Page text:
Can the Conference on the Future of Europe Deliver Results? Episode 2
10 May 2021
1. The Conference on the Future of Europe (CoFoE) is expected to envision Europe’s future on a 20 to 30-year horizon. The years of various crises and the ongoing pandemic have shown that we need a more effective and rules-based European Union. Could this Conference deliver effective results, extending beyond its mere intentions?
John Bruton, former Prime Minister of Ireland: The attempt to envision Europe’s future over such a long timeframe is very ambitious. The Conference will presumably draw on published materials and discuss the political consequences of the projections. This will be a useful exercise in public education, but it is unlikely that the Conference, given its diversity, will be able to agree on anything concrete.
It is important to develop a sense of European or EU patriotism, or loyalty to the ideals that underlie the EU idea. Democratic participation is the best way to build such loyalty. I hope the Conference can do this.
I have some doubts about how the Conference might develop, based on my experience of the Convention on the Future of Europe. There, the priorities of the organised participants were the enhancement of the relative power of their particular institution within the EU structure, rather than the enhancement of EU-wide democracy as such.
For example, the idea of the direct election by the people of the Commission President, although mentioned in the mandate of the Convention, got little or no serious consideration. I assume that this was because a directly elected President would have diminished the relative power of the European Council and the European Parliament. The idea of an EU-wide election of some MEPs was not considered at all.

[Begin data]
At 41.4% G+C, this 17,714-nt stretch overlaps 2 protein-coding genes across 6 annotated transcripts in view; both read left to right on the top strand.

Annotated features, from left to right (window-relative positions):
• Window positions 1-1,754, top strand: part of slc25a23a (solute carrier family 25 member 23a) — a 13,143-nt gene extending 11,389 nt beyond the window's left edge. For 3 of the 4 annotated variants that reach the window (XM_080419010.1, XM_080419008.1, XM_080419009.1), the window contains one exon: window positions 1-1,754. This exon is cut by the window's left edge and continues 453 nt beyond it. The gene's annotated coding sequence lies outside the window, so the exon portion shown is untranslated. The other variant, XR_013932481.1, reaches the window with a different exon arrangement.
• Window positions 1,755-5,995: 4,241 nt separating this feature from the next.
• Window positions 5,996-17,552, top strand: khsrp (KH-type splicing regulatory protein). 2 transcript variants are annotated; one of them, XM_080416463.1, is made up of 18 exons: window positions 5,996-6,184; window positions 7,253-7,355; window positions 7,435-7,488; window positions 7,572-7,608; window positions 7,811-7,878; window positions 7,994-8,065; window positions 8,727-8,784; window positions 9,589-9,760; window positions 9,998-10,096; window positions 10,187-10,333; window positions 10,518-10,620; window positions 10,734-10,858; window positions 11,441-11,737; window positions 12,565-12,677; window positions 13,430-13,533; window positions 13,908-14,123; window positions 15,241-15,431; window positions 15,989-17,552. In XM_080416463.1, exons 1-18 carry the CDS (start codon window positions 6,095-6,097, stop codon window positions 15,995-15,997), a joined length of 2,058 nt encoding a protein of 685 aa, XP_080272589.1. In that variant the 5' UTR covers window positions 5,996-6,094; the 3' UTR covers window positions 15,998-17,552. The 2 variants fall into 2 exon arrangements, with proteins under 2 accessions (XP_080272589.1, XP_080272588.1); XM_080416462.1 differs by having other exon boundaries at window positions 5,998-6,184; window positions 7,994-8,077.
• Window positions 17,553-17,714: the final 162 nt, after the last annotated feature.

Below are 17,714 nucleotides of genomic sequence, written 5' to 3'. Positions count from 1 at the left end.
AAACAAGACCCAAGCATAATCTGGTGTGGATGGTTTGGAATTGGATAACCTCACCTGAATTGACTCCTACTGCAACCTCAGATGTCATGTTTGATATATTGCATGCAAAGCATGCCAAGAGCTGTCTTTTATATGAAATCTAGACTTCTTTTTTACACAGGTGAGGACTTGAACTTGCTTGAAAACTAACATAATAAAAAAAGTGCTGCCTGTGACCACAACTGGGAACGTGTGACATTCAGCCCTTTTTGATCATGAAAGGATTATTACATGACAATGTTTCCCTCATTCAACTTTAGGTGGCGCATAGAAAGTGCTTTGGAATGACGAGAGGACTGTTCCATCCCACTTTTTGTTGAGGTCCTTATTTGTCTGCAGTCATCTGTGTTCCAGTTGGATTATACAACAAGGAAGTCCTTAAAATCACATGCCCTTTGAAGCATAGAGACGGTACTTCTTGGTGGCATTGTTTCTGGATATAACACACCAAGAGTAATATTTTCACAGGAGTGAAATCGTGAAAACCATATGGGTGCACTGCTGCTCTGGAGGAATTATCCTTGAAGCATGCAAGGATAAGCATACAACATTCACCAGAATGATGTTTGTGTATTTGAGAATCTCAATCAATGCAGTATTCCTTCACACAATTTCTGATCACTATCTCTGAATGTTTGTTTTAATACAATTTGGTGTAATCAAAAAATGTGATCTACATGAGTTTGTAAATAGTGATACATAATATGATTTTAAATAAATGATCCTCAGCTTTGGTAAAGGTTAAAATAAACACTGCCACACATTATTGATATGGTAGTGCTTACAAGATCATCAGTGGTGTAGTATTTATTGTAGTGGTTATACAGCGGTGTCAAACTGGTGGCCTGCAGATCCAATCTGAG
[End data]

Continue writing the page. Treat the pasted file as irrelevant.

Andrius Kubilius, former Prime Minister of Lithuania: The EU is a very specific and very successful organisation, which grows, develops, and becomes increasingly consolidated as it moves from one crisis to another, starting from its earliest stage, the Rome Treaty. “Europe will be forged in crises” was a prediction by Jean Monnet, one of the European Union’s founding fathers, “and will be the sum of the solutions adopted for those crises.” The global financial crisis of 2008-2012 pushed the EU to create a real banking union, the refugee crisis of 2015 inspired the creation of Frontex, the COVID-19 pandemic and economic fallout resulted in the unique financial instrument of the Recovery Fund, with new instruments for “mutual EU debt”.